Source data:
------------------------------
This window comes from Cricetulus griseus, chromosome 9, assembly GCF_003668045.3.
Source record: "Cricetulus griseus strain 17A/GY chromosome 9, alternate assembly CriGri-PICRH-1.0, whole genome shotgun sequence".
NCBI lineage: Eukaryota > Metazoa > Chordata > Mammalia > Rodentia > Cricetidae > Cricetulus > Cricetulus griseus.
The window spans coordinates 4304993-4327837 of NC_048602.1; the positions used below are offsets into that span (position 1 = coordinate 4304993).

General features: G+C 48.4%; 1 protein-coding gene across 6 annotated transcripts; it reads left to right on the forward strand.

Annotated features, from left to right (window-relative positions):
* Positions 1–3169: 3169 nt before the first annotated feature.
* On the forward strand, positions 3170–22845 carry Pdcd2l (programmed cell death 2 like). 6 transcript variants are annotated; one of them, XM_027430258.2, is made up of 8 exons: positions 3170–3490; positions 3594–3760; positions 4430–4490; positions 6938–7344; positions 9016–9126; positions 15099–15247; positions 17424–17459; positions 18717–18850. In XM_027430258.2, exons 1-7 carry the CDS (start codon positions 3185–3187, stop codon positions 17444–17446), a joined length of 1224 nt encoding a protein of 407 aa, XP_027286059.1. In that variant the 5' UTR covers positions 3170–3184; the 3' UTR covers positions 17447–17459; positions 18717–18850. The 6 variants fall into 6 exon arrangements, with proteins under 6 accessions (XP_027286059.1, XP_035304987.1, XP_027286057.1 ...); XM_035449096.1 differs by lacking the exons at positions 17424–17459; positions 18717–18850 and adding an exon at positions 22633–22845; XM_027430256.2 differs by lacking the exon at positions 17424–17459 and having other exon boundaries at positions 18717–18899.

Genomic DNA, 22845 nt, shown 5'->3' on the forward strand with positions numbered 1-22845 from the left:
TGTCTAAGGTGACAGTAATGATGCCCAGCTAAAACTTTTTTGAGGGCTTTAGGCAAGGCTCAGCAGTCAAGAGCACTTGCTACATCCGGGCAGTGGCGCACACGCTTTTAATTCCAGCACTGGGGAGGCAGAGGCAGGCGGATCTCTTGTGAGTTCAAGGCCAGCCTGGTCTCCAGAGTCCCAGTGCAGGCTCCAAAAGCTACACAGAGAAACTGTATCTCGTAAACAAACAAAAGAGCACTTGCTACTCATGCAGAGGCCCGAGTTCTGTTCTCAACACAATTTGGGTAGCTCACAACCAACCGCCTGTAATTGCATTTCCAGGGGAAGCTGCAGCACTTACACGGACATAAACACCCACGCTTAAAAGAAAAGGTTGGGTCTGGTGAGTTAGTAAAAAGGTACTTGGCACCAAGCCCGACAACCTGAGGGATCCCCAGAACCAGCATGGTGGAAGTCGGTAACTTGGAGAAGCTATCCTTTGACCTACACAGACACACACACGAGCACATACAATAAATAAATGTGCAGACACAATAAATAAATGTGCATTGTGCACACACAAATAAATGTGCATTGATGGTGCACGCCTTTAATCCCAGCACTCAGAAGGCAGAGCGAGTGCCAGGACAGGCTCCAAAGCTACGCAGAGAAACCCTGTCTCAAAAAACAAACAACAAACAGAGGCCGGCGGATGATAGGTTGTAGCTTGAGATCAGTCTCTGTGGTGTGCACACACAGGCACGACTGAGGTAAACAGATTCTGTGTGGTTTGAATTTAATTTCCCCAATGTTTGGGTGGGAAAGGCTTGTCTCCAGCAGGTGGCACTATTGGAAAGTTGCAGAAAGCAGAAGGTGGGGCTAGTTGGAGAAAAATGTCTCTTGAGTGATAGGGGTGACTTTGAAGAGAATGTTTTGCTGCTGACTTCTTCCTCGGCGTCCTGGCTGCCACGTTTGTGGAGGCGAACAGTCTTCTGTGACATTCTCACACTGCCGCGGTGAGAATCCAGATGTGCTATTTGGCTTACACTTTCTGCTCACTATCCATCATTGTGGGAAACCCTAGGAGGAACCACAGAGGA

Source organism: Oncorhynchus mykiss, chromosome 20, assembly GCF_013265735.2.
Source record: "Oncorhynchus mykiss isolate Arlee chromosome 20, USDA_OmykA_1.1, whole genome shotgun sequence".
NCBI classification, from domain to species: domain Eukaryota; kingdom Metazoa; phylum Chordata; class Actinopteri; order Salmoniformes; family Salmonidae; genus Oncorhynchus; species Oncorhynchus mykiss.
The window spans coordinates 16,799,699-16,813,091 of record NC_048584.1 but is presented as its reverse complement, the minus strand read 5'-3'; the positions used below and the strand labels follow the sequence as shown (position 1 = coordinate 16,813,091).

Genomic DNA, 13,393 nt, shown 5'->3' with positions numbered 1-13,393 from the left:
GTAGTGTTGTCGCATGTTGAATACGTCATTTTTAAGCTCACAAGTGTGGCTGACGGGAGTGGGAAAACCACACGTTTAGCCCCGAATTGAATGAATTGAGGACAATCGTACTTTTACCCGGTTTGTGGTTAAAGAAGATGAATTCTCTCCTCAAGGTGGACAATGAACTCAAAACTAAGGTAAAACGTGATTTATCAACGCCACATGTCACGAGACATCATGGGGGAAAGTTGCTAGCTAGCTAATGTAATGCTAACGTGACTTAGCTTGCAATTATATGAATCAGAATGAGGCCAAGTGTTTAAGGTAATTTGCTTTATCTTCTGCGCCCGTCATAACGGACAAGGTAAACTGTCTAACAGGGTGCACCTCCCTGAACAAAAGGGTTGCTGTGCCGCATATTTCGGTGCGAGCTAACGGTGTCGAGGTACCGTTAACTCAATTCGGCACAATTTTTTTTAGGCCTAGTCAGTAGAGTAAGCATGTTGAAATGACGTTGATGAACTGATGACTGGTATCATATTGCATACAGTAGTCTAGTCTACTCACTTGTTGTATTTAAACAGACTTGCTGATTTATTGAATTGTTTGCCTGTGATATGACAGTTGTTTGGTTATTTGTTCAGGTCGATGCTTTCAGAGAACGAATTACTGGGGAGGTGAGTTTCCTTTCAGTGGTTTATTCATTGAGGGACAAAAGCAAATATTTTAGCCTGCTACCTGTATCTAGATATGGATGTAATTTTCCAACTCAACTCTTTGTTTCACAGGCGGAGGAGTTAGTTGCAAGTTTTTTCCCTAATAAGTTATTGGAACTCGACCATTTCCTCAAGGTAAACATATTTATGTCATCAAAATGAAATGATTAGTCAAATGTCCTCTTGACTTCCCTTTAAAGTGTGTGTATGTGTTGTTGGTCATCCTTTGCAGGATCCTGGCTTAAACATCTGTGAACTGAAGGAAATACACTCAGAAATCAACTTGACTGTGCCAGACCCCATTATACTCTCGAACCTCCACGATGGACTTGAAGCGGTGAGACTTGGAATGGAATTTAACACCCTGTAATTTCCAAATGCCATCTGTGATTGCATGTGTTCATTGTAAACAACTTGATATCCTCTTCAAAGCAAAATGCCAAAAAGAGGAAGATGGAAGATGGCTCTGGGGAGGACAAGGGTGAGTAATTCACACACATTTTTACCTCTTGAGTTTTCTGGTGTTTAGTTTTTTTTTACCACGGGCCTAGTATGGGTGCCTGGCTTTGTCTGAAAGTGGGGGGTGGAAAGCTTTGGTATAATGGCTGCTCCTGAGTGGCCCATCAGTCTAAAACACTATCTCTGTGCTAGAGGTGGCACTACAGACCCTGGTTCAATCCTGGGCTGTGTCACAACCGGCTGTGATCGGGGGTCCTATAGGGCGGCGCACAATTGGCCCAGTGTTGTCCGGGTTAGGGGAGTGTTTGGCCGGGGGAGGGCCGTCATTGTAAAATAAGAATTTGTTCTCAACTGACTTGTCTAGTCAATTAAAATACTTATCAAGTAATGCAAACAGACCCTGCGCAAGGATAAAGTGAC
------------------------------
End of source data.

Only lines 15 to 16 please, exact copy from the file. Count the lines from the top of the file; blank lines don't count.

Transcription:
Genomic DNA, 13,393 nt, shown 5'->3' with positions numbered 1-13,393 from the left:
GTAGTGTTGTCGCATGTTGAATACGTCATTTTTAAGCTCACAAGTGTGGCTGACGGGAGTGGGAAAACCACACGTTTAGCCCCGAATTGAATGAATTGAGGACAATCGTACTTTTACCCGGTTTGTGGTTAAAGAAGATGAATTCTCTCCTCAAGGTGGACAATGAACTCAAAACTAAGGTAAAACGTGATTTATCAACGCCACATGTCACGAGACATCATGGGGGAAAGTTGCTAGCTAGCTAATGTAATGCTAACGTGACTTAGCTTGCAATTATATGAATCAGAATGAGGCCAAGTGTTTAAGGTAATTTGCTTTATCTTCTGCGCCCGTCATAACGGACAAGGTAAACTGTCTAACAGGGTGCACCTCCCTGAACAAAAGGGTTGCTGTGCCGCATATTTCGGTGCGAGCTAACGGTGTCGAGGTACCGTTAACTCAATTCGGCACAATTTTTTTTAGGCCTAGTCAGTAGAGTAAGCATGTTGAAATGACGTTGATGAACTGATGACTGGTATCATATTGCATACAGTAGTCTAGTCTACTCACTTGTTGTATTTAAACAGACTTGCTGATTTATTGAATTGTTTGCCTGTGATATGACAGTTGTTTGGTTATTTGTTCAGGTCGATGCTTTCAGAGAACGAATTACTGGGGAGGTGAGTTTCCTTTCAGTGGTTTATTCATTGAGGGACAAAAGCAAATATTTTAGCCTGCTACCTGTATCTAGATATGGATGTAATTTTCCAACTCAACTCTTTGTTTCACAGGCGGAGGAGTTAGTTGCAAGTTTTTTCCCTAATAAGTTATTGGAACTCGACCATTTCCTCAAGGTAAACATATTTATGTCATCAAAATGAAATGATTAGTCAAATGTCCTCTTGACTTCCCTTTAAAGTGTGTGTATGTGTTGTTGGTCATCCTTTGCAGGATCCTGGCTTAAACATCTGTGAACTGAAGGAAATACACTCAGAAATCAACTTGACTGTGCCAGACCCCATTATACTCTCGAACCTCCACGATGGACTTGAAGCGGTGAGACTTGGAATGGAATTTAACACCCTGTAATTTCCAAATGCCATCTGTGATTGCATGTGTTCATTGTAAACAACTTGATATCCTCTTCAAAGCAAAATGCCAAAAAGAGGAAGATGGAAGATGGCTCTGGGGAGGACAAGGGTGAGTAATTCACACACATTTTTACCTCTTGAGTTTTCTGGTGTTTAGTTTTTTTTTACCACGGGCCTAGTATGGGTGCCTGGCTTTGTCTGAAAGTGGGGGGTGGAAAGCTTTGGTATAATGGCTGCTCCTGAGTGGCCCATCAGTCTAAAACACTATCTCTGTGCTAGAGGTGGCACTACAGACCCTGGTTCAATCCTGGGCTGTGTCACAACCGGCTGTGATCGGGGGTCCTATAGGGCGGCGCACAATTGGCCCAGTGTTGTCCGGGTTAGGGGAGTGTTTGGCCGGGGGAGGGCCGTCATTGTAAAATAAGAATTTGTTCTCAACTGACTTGTCTAGTCAATTAAAATACTTATCAAGTAATGCAAACAGACCCTGCGCAAGGATAAAGTGAC